This whole exercise is done by four women and they use a new sponge, lime juice, and soap to bathe her. Once she is clean and ‘transformed' into a woman, she is dressed in a rich kente cloth with a pair of new ‘Ahenema' sandals to complement her new look. Her hairstyle is again reshaped nicely. She is then carried home like a queen under a colorful umbrella as ‘bragoro’ songs are melodiously sung.

When she gets home, she is then introduced into ‘Anoka’-mouth touching ceremony. The food items are basically elephant skin, banana, mashed yam, boiled eggs and roasted groundnuts. This is usually a dedication ceremony. Libation is first poured to honor the ancestors and then food items are put into her mouth for her to taste. Each food is followed by a prayer. For instance, when she tastes the elephant skin, the officiating woman prays and says ‘May the elephant give you her womb so that you bear many children’.

The initiate's head is then covered with a cloth as a boiled egg is put into her mouth. She has to swallow the egg as a whole without chewing or biting it. She has to do the same with the mashed yam. It is believed that if she bites or chews any of those items she may become barren!

Coming to the climax of the ceremony, there is one more activity. She holds the hands of two children, a boy, and a girl. According to the instructions given to her, she gently releases her grip on those children as they rush to a big bowl of eggs and mashed yams. As soon as the two touch the food, all other children on the sideline also rush and scramble for it.

The initiate is then blindfolded and asked to touch two of the children. It is believed that if she is able to touch a boy and girl, she will have children of both sexes.

The ceremony comes to an end with a feast for the initiate and her friends. There are festivity and merry-making in the air. Eventually, after it has officially ended, the Sunday of the initiation week is ‘Ndaase’, a thanksgiving day.

The newly transformed woman dresses in a rich kente cloth and is accompanied by her friends who are equally well-dressed to the homes of people made the whole ceremony a success.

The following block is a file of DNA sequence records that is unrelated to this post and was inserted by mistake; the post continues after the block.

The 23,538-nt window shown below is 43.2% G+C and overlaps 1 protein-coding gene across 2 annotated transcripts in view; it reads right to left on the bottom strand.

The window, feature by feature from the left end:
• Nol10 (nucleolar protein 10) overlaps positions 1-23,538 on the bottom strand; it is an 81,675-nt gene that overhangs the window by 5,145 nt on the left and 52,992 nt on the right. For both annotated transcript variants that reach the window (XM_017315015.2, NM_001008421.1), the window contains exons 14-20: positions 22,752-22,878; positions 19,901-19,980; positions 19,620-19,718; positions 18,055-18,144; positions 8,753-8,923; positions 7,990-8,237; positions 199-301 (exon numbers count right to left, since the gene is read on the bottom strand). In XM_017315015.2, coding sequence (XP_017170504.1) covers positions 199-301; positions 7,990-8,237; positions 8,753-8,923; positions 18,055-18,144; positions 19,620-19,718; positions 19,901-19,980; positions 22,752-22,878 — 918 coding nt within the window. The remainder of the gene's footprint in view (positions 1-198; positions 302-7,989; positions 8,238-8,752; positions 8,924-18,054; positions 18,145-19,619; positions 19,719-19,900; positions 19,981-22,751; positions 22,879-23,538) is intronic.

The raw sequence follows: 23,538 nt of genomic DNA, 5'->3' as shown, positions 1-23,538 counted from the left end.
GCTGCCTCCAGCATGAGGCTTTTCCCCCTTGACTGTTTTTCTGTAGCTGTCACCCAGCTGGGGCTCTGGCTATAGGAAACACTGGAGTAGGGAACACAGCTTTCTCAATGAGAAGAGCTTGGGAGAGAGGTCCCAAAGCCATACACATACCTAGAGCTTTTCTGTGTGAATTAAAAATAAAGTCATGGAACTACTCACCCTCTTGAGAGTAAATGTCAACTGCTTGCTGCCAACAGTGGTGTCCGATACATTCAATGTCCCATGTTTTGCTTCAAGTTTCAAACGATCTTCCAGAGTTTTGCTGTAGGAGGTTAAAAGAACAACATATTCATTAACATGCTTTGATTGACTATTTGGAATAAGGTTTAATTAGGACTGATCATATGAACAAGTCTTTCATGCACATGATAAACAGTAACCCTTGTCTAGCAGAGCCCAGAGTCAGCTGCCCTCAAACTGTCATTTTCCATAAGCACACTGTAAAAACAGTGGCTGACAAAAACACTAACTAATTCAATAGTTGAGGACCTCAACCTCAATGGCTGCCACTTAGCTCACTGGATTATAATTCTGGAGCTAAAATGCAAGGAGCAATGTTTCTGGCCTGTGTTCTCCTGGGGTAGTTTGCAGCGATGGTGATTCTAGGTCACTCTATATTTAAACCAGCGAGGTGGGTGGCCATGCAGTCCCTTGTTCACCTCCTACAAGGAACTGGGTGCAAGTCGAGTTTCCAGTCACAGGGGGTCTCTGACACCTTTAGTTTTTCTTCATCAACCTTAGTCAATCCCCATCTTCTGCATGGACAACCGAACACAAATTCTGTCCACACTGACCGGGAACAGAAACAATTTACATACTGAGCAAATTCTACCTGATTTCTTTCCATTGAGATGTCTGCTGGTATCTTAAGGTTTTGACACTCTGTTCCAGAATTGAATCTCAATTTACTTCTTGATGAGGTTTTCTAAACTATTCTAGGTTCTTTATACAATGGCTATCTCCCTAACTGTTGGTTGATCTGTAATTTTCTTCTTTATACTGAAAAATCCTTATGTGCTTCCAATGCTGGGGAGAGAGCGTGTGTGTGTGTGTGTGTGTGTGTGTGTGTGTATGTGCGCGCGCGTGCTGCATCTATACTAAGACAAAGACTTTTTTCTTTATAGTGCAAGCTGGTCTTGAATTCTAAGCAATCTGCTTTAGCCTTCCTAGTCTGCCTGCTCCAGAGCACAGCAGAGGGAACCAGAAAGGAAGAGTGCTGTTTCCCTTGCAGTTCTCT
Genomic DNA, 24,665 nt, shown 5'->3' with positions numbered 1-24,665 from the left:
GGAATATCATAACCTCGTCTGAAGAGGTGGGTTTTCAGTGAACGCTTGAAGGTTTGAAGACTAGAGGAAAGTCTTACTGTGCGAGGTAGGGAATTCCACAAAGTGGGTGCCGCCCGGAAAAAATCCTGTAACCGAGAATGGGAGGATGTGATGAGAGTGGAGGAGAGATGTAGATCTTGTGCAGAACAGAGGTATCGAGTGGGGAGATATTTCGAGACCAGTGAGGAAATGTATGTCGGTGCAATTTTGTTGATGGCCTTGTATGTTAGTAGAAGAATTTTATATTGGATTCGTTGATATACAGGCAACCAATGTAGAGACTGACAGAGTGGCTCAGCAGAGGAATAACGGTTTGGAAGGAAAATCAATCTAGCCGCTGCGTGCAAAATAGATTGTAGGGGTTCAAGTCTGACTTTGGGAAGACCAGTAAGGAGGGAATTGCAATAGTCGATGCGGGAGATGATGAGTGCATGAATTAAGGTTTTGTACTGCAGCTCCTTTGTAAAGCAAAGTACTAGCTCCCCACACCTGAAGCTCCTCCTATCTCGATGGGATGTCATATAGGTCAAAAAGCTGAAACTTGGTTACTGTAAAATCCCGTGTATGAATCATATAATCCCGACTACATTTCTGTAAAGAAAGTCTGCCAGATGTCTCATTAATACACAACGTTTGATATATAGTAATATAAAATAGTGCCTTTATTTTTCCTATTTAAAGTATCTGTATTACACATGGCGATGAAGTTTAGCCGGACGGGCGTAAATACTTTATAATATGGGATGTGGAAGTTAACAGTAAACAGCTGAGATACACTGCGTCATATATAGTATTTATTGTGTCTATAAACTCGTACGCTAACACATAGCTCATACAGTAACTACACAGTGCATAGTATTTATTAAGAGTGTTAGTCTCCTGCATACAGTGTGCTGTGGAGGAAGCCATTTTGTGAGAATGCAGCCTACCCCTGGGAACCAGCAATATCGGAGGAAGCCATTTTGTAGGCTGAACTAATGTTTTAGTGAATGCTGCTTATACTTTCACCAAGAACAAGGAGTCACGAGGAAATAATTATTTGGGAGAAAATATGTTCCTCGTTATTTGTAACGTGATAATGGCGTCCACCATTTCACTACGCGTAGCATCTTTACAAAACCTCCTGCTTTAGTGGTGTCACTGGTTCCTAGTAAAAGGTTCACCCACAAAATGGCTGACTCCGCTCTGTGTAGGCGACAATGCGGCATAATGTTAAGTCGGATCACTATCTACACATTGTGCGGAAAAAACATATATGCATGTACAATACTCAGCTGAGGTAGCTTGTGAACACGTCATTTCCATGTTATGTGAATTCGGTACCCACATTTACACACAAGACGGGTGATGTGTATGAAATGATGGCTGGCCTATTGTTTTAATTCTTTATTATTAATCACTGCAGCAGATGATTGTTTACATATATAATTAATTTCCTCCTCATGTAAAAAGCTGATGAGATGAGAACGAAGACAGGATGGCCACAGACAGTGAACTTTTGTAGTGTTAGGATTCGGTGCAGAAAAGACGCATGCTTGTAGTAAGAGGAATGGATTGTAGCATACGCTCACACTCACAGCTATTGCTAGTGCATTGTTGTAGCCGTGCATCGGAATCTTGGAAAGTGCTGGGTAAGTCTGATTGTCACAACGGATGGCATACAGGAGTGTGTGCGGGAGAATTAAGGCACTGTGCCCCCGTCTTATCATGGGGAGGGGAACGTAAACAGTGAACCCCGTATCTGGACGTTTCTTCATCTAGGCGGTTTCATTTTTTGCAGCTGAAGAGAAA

READ ALSO: Top 10 Ghanaian Festivals and Dates of Their Celebration

Puberty rites among the Krobo

Puberty rites among the Ga, particularly the Krobo people, equally involves a series of performances just like the Akan community. Even though there are a number of differences in them, some activities are somehow similar. For instance, they also perform a ritual bath, special haircut as well as ‘mouth tasting’ ceremony. A series of libation is also poured to honor the gods.

It takes place in the month of February. Announcements are made for any parent with a daughter at puberty age to bring her forth and let them be ‘transformed’ into Krobo woman.

Puberty rites in Ghana - types and significance

Source:Ghana: Entre Busua Inn et Ezile Bay Village

Advantages of puberty rites in Ghana

Well, the significance of puberty rites in Ghana can be easily noticed from how serious and religious the ceremonies are conducted. Everything is in order while respect and acknowledgment are still given to the gods.

The Importance of puberty rites can also be seen from how a girl acquires knowledge about ideal womanhood. Her cultural traditions such as dressing, dancing, and drumming are further instilled in her. She also brings honor not only to herself but her parents and family as well. As for men they are now given the right to marry and take care of their families.

In conclusion, puberty rites of passage in Ghana are not only part of Africa’s pride but they are meant to educate the youngsters on the responsibility that comes with their biological maturity. Self- respect is one of the values that is constantly taught for them to become the future leader.

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Source: Yen.com.gh